WASHINGTON — If you’ve ever wanted to live inside a former movie theater, here’s your chance.
The old Georgetown Theater on Wisconsin Avenue at O Street has been renovated to look like a 1940s-era movie house, although movies haven’t been shown there in decades.
The original, iconic neon theater sign with glowing red letters was taken down, and last summer it was replaced with an exact replica.
But inside, owner and architect Robert Bell says the building has a new purpose.
“We went from about 6,000 square feet of one use with a little balcony above it, to 15,000 square feet, 24-hour use with apartments above [and] offices in the middle,” Bell said.
“Then we have a large space that we hope will be a fantastic restaurant or a extraordinary retail store on the ground floor and the lower floor.”
There are four two-bedroom, two-bathroom apartments that Bell wants to rent for $4,500-$5,500 a month. The apartments, which are each about 1,000 square feet, feature spacious living rooms, working fireplaces and, in some cases, private gardens.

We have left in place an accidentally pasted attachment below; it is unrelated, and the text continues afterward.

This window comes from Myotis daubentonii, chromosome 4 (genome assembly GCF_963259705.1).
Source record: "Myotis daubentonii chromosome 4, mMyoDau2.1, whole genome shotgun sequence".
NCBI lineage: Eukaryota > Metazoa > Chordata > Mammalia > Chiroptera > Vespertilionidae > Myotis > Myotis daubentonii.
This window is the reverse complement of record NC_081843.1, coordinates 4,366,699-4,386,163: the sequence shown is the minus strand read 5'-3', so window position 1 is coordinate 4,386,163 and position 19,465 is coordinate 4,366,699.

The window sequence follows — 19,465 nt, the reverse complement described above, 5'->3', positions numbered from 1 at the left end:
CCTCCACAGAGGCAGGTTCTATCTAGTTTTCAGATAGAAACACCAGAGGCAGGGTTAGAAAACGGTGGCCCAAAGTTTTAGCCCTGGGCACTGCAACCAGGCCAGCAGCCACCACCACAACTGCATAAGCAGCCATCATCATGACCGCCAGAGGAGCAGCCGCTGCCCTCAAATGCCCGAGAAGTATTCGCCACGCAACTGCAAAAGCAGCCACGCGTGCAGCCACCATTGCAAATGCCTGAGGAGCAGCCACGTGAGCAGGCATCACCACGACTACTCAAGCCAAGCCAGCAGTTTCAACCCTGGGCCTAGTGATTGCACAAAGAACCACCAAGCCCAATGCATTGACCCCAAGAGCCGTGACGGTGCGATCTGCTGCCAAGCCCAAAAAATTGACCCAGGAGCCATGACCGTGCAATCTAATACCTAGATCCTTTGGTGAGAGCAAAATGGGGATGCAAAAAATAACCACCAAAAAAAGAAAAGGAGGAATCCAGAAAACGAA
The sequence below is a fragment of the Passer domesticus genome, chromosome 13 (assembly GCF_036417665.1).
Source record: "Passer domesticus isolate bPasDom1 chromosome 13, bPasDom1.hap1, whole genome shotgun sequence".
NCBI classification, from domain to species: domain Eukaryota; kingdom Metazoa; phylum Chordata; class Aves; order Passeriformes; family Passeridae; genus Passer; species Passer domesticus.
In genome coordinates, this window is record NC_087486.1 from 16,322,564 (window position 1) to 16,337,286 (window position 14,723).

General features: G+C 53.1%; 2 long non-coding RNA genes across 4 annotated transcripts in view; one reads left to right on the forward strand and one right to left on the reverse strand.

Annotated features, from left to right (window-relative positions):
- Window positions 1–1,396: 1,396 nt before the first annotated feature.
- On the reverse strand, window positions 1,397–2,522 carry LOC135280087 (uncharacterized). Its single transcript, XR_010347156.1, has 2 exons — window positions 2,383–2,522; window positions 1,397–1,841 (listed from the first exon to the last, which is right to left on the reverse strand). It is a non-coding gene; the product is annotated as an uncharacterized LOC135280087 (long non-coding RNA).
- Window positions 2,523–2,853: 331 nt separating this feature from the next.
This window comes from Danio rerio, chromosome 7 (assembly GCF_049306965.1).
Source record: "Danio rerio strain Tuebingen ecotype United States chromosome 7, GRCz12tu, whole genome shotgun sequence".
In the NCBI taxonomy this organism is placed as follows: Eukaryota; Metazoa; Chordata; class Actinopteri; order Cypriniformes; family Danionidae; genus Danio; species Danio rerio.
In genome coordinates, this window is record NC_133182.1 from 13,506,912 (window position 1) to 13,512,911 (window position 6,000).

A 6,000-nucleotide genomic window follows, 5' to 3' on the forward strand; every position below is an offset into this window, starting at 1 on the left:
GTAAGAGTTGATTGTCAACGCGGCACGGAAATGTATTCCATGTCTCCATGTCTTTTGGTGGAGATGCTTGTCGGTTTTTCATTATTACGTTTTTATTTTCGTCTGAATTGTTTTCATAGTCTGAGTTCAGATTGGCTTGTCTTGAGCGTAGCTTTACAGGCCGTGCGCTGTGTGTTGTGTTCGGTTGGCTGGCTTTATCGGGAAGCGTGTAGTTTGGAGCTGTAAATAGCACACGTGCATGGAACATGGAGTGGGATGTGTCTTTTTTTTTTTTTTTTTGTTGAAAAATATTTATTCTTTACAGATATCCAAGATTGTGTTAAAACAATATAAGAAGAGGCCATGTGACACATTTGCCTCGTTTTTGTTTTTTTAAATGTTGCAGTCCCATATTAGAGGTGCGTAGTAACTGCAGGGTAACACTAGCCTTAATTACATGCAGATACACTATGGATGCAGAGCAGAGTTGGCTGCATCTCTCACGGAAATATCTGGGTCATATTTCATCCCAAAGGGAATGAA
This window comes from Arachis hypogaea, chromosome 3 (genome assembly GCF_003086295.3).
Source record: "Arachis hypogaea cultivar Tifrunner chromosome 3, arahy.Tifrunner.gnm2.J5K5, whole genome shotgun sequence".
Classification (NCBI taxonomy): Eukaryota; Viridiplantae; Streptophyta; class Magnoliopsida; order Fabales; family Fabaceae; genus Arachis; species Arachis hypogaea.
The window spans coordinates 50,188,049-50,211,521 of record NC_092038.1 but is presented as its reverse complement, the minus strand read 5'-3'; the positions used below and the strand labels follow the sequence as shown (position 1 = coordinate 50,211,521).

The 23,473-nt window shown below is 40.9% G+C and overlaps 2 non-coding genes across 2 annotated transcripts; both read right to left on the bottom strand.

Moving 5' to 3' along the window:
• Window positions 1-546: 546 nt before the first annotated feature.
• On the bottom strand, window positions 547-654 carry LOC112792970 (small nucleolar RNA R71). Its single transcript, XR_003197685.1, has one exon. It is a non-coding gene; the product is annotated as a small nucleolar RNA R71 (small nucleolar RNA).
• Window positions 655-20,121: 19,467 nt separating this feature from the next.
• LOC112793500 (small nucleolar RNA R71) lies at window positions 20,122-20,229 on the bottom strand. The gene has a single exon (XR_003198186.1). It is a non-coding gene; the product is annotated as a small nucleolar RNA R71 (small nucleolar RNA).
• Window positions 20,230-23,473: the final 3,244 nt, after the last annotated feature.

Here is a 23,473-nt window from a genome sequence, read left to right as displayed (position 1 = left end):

The project includes modern elements such as sleek kitchens with stainless steel appliances, but there are also things like balcony rails from the early 1900s.
“I always use old parts in my building whenever possible, so for example, the mantle in one of the top-floor apartments is a 1780s mantle that came from a few blocks away, via Christ Child Opportunity Shop where I picked it up,” Bell said.
Behind the building there’s a beautiful garden and fountain, and a carriage house with more office space.
Bell says he’s heard from several people interested in the large, ground-floor space, and he’s hoping to lease it soon.
The redone theater sign has only been lit a few times since it was installed, but Bell says he will likely let it glow for several hours each day until he lands a main tenant who will decide how often it’s left on.
Bell hopes his project becomes part of a “renaissance” of Wisconsin Avenue in Georgetown.
“Up the block there are I think 5 different businesses which are now remodeling, having plans being approved or about to start construction,” he said.
“Hopefully this is how good money drives out bad.”
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